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The Daily Wildcat

The Daily Wildcat

 

    Artist gives samurai image a modern spin

    This Japanese ganguro girl may look like a ripoff of Toni Basil, but shes really just following a fashion trend that encourages girls to dress American. This movement is an inspiration to painter Iona Rozeal Brown, who mixes hip-hop images with traditional Japanese woodblock prints.
    This Japanese ganguro girl may look like a ripoff of Toni Basil, but she’s really just following a fashion trend that encourages girls to dress American. This movement is an inspiration to painter Iona Rozeal Brown, who mixes hip-hop images with traditional Japanese woodblock prints.

    While the samurai in the painting looks like a typical traditional Japanese woodblock, he’s holding a modern handgun instead of a sword. He’s also smoking a cigarette that twists inside his mouth, and his battle gear is replaced with loads of shiny bling necklaces and jewelry, long cornrows and a jacket with a black fur collar.

    “”Blackface No. 43″” by Iona Rozeal Brown is a hip-hop samurai and fits nicely with the seven other depictions of Japanese icons updated to illustrate black street culture, all on display at the UA Museum of Art.

    In union with the traveling exhibit “”The Faithful Samurai,”” an assortment of 1800s woodblock prints, Brown’s works explore the international influence of hip-hop today. While the larger exhibit is inspired by the execution of 47 samurai after they took revenge on a lord for killing their master, Brown’s paintings take root from the modern fashion trend of ganguro.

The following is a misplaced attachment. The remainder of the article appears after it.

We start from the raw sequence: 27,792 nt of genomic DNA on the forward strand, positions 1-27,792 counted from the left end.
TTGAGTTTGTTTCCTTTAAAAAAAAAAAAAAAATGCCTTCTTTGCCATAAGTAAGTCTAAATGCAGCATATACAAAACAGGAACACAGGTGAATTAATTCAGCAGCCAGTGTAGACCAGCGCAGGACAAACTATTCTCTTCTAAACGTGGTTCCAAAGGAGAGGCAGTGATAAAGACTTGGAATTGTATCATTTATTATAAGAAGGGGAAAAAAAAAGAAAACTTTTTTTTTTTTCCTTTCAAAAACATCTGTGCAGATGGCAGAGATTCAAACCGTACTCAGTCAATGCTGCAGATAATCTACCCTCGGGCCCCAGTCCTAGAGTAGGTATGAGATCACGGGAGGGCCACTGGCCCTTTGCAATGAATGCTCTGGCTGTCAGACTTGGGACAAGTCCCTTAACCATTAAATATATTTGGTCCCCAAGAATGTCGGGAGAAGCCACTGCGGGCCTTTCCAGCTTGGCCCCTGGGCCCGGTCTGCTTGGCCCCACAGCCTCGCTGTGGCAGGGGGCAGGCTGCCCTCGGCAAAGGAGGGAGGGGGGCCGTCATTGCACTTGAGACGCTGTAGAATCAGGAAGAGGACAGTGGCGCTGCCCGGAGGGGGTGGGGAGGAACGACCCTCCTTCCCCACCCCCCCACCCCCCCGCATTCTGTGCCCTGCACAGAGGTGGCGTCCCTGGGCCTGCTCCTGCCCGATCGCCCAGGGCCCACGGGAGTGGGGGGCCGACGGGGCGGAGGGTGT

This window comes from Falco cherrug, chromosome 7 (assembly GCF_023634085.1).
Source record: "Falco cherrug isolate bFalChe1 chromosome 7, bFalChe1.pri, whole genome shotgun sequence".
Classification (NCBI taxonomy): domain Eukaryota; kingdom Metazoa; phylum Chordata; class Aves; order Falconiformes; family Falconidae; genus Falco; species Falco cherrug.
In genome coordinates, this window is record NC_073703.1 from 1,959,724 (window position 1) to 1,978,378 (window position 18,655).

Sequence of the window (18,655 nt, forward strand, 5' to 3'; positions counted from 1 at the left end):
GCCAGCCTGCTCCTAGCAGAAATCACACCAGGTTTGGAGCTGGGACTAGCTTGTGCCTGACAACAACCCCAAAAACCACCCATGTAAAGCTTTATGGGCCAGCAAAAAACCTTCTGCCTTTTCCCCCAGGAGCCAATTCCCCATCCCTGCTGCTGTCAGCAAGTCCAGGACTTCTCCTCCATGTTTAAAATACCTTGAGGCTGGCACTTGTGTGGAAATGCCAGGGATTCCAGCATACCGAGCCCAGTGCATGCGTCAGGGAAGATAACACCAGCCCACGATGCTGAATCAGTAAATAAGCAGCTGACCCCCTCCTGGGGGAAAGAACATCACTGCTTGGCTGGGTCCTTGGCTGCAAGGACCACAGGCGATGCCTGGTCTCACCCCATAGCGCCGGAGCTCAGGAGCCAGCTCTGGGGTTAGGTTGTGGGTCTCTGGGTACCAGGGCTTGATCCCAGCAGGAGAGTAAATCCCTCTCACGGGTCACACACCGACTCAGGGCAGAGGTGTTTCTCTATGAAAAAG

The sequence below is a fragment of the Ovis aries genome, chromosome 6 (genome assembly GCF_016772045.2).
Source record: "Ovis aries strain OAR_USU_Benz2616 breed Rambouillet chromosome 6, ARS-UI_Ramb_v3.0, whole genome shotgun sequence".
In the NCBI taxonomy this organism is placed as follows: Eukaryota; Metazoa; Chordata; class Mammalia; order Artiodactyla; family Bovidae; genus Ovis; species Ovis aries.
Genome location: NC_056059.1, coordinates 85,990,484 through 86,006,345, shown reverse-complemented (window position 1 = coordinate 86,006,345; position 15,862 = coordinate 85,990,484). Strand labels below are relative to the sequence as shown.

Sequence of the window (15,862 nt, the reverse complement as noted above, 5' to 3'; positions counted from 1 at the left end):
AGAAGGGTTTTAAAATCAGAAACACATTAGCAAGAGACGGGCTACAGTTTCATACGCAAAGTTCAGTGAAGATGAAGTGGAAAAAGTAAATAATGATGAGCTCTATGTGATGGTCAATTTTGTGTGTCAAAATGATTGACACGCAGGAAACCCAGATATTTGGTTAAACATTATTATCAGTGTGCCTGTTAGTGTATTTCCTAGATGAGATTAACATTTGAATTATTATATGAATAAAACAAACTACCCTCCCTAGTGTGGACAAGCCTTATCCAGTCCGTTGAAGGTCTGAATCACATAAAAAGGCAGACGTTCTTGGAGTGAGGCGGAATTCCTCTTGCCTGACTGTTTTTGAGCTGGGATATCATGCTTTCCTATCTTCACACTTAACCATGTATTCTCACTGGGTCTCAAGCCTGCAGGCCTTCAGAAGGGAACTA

On a trip to Tokyo in 2001, Brown saw a scourge of young Japanese girls emulating American pop culture by dressing like Paris Hilton, profusely tanning their skin and dyeing their hair blonde. The goal of the movement is to look as American as possible, washing away any ties to their native country and home.

    This idea is omnipresent in each of her paintings, which show how American culture can affect every area of the world. When you look closely at each selection, you can see their dark faces are painted on, with paler skin poking out from underneath on the edges of their heads.

    No. 80 is grabbing his crotch and holding a glitzy bottle of wine in the other hand while ostentatiously smoking a cigar. No. 54 has a gigantic black afro with a hair comb nestled inside, while No. 47 is twisting his fingers into a peace sign.

    All of these men reflect the changing world culture of globalization and America’s higher prominence in the world. They are a comment on what it means for different cultures to take on the looks of others.

    It’s important to note that the ganguro fashion trend does not have any history behind it and is based entirely on fashion and appearance. The followers do not have distinct thematic reasons for dressing American, other than what is presented in the media today.

    In that context, it’s reasonable to say that Brown’s acrylics are a critique on popular culture, and force us to evaluate the negative effects of the media and advertising on heritage and traditions.

    Because these serve as a bridge between classic male woodblocks and today’s art scene, they are focused solely on men. While this serves as an illustrative comparison, it leaves the exhibit wanting. Many of Brown’s most famous portraits are of women, and since the ganguro are solely composed of the fairer sex, one gets a sense of missing out on something.

    But as they are, the men serve as a postmodern pastiche of classical Eastern painting and also help give a new perspective on both traditions. With relatable hip-hop images, the paintings reach out to those more fascinated with Jay-Z than J-pan.

    The exhibition will be going on through Jan. 7, and artist Iona Rozeal Brown will lecture at the Center for Creative Photography on Nov. 16 at 5:30 p.m. The event is free and open to the public.

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